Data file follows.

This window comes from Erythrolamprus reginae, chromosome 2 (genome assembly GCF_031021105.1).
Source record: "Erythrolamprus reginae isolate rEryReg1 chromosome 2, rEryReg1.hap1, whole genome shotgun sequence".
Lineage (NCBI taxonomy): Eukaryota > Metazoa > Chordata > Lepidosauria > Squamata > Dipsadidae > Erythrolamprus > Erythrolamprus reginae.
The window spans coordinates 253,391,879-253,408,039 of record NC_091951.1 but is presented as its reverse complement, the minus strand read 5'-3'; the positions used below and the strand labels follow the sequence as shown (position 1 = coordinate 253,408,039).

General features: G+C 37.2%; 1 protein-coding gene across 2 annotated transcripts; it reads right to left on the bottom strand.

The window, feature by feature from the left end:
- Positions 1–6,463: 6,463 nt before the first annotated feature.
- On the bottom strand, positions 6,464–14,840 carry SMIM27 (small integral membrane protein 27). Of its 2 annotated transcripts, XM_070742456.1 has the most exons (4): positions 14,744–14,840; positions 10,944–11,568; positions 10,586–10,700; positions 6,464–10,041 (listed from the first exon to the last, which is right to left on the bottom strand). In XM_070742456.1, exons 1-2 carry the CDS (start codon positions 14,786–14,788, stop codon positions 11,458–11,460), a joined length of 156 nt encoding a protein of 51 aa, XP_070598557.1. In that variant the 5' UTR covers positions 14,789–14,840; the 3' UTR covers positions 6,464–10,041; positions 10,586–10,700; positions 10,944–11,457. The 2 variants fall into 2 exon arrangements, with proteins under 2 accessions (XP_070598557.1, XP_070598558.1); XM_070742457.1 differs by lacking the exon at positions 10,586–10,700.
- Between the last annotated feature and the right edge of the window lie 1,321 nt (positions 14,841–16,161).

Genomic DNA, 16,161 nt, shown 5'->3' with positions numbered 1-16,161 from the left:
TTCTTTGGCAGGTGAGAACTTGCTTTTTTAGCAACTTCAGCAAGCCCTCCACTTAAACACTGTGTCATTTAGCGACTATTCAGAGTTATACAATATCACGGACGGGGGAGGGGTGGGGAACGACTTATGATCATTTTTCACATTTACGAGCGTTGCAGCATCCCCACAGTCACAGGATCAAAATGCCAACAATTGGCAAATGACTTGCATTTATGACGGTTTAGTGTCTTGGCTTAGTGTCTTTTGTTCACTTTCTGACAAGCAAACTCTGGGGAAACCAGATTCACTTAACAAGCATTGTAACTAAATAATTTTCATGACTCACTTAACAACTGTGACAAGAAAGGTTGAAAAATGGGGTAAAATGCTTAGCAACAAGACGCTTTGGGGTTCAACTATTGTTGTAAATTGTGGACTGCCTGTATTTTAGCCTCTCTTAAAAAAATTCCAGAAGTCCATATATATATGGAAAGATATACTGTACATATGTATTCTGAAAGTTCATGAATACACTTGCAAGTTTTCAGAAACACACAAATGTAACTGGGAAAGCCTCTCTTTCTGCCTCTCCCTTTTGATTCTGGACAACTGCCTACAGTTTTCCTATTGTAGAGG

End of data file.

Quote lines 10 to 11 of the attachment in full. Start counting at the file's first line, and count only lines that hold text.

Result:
Genomic DNA, 16,161 nt, shown 5'->3' with positions numbered 1-16,161 from the left:
TTCTTTGGCAGGTGAGAACTTGCTTTTTTAGCAACTTCAGCAAGCCCTCCACTTAAACACTGTGTCATTTAGCGACTATTCAGAGTTATACAATATCACGGACGGGGGAGGGGTGGGGAACGACTTATGATCATTTTTCACATTTACGAGCGTTGCAGCATCCCCACAGTCACAGGATCAAAATGCCAACAATTGGCAAATGACTTGCATTTATGACGGTTTAGTGTCTTGGCTTAGTGTCTTTTGTTCACTTTCTGACAAGCAAACTCTGGGGAAACCAGATTCACTTAACAAGCATTGTAACTAAATAATTTTCATGACTCACTTAACAACTGTGACAAGAAAGGTTGAAAAATGGGGTAAAATGCTTAGCAACAAGACGCTTTGGGGTTCAACTATTGTTGTAAATTGTGGACTGCCTGTATTTTAGCCTCTCTTAAAAAAATTCCAGAAGTCCATATATATATGGAAAGATATACTGTACATATGTATTCTGAAAGTTCATGAATACACTTGCAAGTTTTCAGAAACACACAAATGTAACTGGGAAAGCCTCTCTTTCTGCCTCTCCCTTTTGATTCTGGACAACTGCCTACAGTTTTCCTATTGTAGAGG